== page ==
At this point in my life, I was wearing a 40H from Lane Bryant after one too many underwires snapped on my 40G bras. I met my boyfriend in January of 2014, and what set him apart from the rest was that he was extremely respectful, and while I had a few racy pictures on my profile, he did not once disrespect me or push me into sending him nude pictures. In fact he ignored those pictures. For the first time in my life, somebody appreciated my body without objectifying me. We began our relationship and bonded quickly over many things. He never made me feel like any part of my body was lacking, and made me feel more beautiful than anyone else ever had. I was able to relax and learn to love my body as well. I stopped binge eating and started eating better, and lost the excess weight I had gained. I got back down to 200 pounds, which although is still in the obese range on the BMI, it’s a weight that I felt good being. I’m now 190 pounds due to making healthier food choices.

My boyfriend and I

My boyfriend and I

When my 40H bras started failing me, I ended up finding ABraThatFits on reddit and discovered that I should be wearing a 38J in UK sizing, which is a 38M in US sizing. Wearing bras that fit my body made me feel so much better about my figure as a whole. I no longer had back pain, my posture improved, and I found out that I had a waist because my boobs weren’t hanging at waist level. Once I became comfortable in my body for the first time, I vowed to stop setting body goals. I decided that my focus was to appreciate the body I have, and if my body changes, I’d accept myself. Coming from a past of disordered eating, I didn’t want to live a life in which I was obsessed with food and my bodily proportions. Due to tissue migration (which may or may not be real), I’ve grown to a 36K/KK, which was ironically my original goal, but it didn’t make a difference in my mental health when I grew to this size.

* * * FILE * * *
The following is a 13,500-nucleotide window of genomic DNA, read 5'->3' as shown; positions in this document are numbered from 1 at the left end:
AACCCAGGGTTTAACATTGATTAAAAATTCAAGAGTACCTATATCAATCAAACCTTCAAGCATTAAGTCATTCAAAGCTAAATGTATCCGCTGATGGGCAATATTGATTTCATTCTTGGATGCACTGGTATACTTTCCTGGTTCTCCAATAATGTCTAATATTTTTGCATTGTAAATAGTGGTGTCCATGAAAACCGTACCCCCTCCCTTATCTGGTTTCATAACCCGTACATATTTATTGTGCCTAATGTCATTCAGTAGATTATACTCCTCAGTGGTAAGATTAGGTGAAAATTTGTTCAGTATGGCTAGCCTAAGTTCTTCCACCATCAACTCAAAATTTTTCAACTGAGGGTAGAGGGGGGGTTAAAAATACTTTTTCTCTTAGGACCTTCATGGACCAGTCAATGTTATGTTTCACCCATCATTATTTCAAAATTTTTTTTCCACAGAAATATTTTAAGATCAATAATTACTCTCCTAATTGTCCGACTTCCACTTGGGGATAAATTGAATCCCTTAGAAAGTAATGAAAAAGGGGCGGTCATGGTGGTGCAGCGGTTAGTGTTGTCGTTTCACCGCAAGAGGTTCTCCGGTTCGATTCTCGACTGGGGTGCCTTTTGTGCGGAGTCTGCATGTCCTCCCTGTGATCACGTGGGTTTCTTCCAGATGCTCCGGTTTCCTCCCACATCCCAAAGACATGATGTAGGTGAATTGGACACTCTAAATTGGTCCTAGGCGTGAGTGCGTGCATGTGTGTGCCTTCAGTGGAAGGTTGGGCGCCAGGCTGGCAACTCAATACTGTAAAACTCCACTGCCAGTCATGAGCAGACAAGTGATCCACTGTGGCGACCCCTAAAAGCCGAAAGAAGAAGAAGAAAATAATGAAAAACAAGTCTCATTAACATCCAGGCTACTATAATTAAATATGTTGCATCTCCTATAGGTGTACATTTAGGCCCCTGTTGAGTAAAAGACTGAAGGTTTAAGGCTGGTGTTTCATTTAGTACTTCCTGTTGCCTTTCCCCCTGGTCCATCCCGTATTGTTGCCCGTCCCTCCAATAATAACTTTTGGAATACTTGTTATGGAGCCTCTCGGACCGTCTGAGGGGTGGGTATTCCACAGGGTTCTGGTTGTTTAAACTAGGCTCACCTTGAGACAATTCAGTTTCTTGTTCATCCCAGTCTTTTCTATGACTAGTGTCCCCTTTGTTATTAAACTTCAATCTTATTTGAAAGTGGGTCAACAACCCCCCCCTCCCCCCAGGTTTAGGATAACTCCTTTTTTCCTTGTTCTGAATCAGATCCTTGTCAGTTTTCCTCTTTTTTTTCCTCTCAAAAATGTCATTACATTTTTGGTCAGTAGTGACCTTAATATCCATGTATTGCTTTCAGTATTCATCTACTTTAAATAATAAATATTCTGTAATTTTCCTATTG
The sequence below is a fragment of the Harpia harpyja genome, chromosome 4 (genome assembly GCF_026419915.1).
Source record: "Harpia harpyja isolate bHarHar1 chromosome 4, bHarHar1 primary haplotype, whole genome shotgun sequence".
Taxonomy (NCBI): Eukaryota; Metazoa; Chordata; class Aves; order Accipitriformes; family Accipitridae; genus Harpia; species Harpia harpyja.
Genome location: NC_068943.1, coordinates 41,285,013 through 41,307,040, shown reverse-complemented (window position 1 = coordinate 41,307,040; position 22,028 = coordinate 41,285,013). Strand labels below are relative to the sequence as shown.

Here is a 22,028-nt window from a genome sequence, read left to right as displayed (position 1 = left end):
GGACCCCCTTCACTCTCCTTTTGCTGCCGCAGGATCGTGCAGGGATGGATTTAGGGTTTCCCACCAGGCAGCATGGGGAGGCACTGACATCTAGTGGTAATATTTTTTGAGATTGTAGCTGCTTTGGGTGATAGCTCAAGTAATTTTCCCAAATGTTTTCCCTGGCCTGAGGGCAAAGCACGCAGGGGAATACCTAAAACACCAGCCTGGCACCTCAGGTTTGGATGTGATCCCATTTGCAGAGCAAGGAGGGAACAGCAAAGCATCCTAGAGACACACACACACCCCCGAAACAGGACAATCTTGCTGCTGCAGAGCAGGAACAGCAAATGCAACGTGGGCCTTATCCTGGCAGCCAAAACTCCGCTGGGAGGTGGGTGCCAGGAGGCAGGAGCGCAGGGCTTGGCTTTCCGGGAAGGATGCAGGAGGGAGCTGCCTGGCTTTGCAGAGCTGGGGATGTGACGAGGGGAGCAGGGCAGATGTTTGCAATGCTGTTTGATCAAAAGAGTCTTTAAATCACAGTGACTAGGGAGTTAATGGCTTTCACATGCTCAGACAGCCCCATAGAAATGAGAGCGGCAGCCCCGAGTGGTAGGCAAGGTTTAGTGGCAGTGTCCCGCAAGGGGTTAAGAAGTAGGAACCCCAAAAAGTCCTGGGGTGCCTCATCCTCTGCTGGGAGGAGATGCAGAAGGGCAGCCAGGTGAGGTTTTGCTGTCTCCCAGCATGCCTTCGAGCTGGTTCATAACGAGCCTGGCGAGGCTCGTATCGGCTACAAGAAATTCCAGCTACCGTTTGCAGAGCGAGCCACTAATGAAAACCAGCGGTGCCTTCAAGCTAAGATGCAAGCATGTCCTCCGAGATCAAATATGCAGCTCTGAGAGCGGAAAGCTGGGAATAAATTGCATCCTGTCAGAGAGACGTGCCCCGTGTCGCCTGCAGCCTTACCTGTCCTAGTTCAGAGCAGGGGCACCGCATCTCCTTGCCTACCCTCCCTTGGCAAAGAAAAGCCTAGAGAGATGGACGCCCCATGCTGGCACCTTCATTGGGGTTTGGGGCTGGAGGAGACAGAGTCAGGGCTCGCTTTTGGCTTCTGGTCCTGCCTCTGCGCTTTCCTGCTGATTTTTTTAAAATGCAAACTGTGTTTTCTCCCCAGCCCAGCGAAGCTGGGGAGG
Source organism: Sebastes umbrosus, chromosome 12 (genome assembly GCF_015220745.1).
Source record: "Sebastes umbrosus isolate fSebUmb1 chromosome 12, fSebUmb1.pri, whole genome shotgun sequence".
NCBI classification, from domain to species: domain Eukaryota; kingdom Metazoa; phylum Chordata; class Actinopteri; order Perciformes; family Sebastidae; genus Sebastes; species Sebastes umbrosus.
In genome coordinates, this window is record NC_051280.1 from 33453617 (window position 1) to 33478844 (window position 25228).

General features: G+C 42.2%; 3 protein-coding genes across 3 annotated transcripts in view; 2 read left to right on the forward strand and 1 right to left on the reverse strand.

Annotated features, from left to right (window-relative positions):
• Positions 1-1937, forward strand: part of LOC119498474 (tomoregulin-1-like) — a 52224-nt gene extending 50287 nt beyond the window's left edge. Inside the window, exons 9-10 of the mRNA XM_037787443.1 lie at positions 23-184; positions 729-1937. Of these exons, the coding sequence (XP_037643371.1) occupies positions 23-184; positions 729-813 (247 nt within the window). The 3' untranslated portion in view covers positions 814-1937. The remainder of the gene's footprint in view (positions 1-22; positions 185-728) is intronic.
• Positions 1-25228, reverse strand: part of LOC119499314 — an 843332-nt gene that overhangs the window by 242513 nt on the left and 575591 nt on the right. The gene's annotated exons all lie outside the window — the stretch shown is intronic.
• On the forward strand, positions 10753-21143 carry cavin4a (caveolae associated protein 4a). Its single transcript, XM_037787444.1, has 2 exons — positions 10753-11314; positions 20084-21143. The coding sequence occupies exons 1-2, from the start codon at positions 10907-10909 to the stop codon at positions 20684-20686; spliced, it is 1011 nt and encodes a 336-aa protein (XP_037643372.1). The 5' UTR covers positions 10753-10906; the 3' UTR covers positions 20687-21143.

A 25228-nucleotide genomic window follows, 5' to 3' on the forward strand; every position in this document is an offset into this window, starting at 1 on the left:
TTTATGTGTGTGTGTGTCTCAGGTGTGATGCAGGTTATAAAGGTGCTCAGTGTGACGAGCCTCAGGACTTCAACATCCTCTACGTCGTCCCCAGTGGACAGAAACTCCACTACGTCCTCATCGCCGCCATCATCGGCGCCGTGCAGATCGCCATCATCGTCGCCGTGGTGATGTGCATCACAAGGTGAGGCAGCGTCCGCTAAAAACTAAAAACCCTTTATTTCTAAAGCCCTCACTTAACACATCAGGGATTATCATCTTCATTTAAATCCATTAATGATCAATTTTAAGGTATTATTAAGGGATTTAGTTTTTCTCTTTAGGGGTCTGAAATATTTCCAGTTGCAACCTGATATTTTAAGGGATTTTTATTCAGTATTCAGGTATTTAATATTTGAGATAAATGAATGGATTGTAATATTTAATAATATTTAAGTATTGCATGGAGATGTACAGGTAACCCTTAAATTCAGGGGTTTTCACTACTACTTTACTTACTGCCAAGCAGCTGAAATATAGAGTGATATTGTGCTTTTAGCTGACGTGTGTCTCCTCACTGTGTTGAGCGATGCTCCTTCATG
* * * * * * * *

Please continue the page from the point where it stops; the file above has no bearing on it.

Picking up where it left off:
I stopped comparing myself to other women (fictional or otherwise), because I’d found my soul mate and learned that having big breasts didn’t have to be a painful experience emotionally or physically. With my new found confidence, I started looking up blogs of women who had similar body shapes to me. While I still felt sexy and beautiful the way I was, I was upset to see that there weren’t a lot of bloggers with body types like mine. I started to resent my small butt and narrow hips, and when I came to the realization that I was having  negative thoughts, I snapped out of it and started my own Instagram account to show women like me that we do exist, and we can be confident and sexy.

That was 21 weeks ago. It’s taken me years to learn to hate my body, but only 21 weeks to fully accept it for what it is and stop worrying about what other people think. Yes, being obese can be bad for your health. Yes, it’s harder to find clothes in plus sizes. Yes, people will insult you for being larger. Everyone has a hard time finding clothes, everyone is made fun of for their bodies, and everyone does something that could negatively impact their health. Setting goals and hating your body will never bring you happiness. The only way you can be happy with your body is if you accept it for how it is, and only choose to change it once you’ve accepted that perfection is impossible and being thin is not a requirement to enjoy life.

The first photo that I posted of my stomach on the internet. I cried after I shared this image.

The first photo that I posted of my stomach on the internet. I cried after I shared this image.


2 thoughts on “How I’ve Come to This Point

  1. Revisa February 23, 2016 at 9:34 pm Reply

    I admire your bravery to share real things about yourself and your commitment to loving the bodies we’ve been given.


    • RollsAndCurves February 24, 2016 at 11:44 am Reply

      Thank you so much. I really appreciate comments like this.